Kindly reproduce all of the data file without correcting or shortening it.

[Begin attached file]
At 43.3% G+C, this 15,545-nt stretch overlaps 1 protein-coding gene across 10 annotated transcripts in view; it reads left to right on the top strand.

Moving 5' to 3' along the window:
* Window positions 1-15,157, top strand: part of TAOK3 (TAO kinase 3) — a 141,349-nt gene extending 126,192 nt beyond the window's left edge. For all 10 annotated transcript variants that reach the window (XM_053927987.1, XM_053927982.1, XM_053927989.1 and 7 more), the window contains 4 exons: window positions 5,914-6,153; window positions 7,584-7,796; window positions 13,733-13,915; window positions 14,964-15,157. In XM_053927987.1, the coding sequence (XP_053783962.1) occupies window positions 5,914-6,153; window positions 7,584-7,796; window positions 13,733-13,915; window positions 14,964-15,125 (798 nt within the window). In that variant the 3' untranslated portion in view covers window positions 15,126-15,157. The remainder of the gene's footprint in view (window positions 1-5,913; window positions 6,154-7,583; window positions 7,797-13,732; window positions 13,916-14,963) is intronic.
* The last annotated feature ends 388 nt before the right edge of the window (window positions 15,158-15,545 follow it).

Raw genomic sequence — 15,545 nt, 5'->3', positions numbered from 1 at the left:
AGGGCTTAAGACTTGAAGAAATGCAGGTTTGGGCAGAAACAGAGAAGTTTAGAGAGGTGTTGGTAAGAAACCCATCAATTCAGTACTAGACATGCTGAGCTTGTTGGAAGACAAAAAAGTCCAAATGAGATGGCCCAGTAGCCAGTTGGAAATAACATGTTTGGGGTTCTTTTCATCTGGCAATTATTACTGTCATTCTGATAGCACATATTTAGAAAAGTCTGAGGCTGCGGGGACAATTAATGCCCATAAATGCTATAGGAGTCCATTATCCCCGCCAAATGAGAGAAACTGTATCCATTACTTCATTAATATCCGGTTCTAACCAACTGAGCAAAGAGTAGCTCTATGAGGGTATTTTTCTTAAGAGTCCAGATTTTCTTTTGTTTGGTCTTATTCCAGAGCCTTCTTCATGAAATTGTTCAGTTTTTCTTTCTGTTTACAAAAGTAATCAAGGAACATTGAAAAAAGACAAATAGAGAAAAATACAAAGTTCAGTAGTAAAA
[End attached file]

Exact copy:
At 43.3% G+C, this 15,545-nt stretch overlaps 1 protein-coding gene across 10 annotated transcripts in view; it reads left to right on the top strand.

Moving 5' to 3' along the window:
* Window positions 1-15,157, top strand: part of TAOK3 (TAO kinase 3) — a 141,349-nt gene extending 126,192 nt beyond the window's left edge. For all 10 annotated transcript variants that reach the window (XM_053927987.1, XM_053927982.1, XM_053927989.1 and 7 more), the window contains 4 exons: window positions 5,914-6,153; window positions 7,584-7,796; window positions 13,733-13,915; window positions 14,964-15,157. In XM_053927987.1, the coding sequence (XP_053783962.1) occupies window positions 5,914-6,153; window positions 7,584-7,796; window positions 13,733-13,915; window positions 14,964-15,125 (798 nt within the window). In that variant the 3' untranslated portion in view covers window positions 15,126-15,157. The remainder of the gene's footprint in view (window positions 1-5,913; window positions 6,154-7,583; window positions 7,797-13,732; window positions 13,916-14,963) is intronic.
* The last annotated feature ends 388 nt before the right edge of the window (window positions 15,158-15,545 follow it).

Raw genomic sequence — 15,545 nt, 5'->3', positions numbered from 1 at the left:
AGGGCTTAAGACTTGAAGAAATGCAGGTTTGGGCAGAAACAGAGAAGTTTAGAGAGGTGTTGGTAAGAAACCCATCAATTCAGTACTAGACATGCTGAGCTTGTTGGAAGACAAAAAAGTCCAAATGAGATGGCCCAGTAGCCAGTTGGAAATAACATGTTTGGGGTTCTTTTCATCTGGCAATTATTACTGTCATTCTGATAGCACATATTTAGAAAAGTCTGAGGCTGCGGGGACAATTAATGCCCATAAATGCTATAGGAGTCCATTATCCCCGCCAAATGAGAGAAACTGTATCCATTACTTCATTAATATCCGGTTCTAACCAACTGAGCAAAGAGTAGCTCTATGAGGGTATTTTTCTTAAGAGTCCAGATTTTCTTTTGTTTGGTCTTATTCCAGAGCCTTCTTCATGAAATTGTTCAGTTTTTCTTTCTGTTTACAAAAGTAATCAAGGAACATTGAAAAAAGACAAATAGAGAAAAATACAAAGTTCAGTAGTAAAA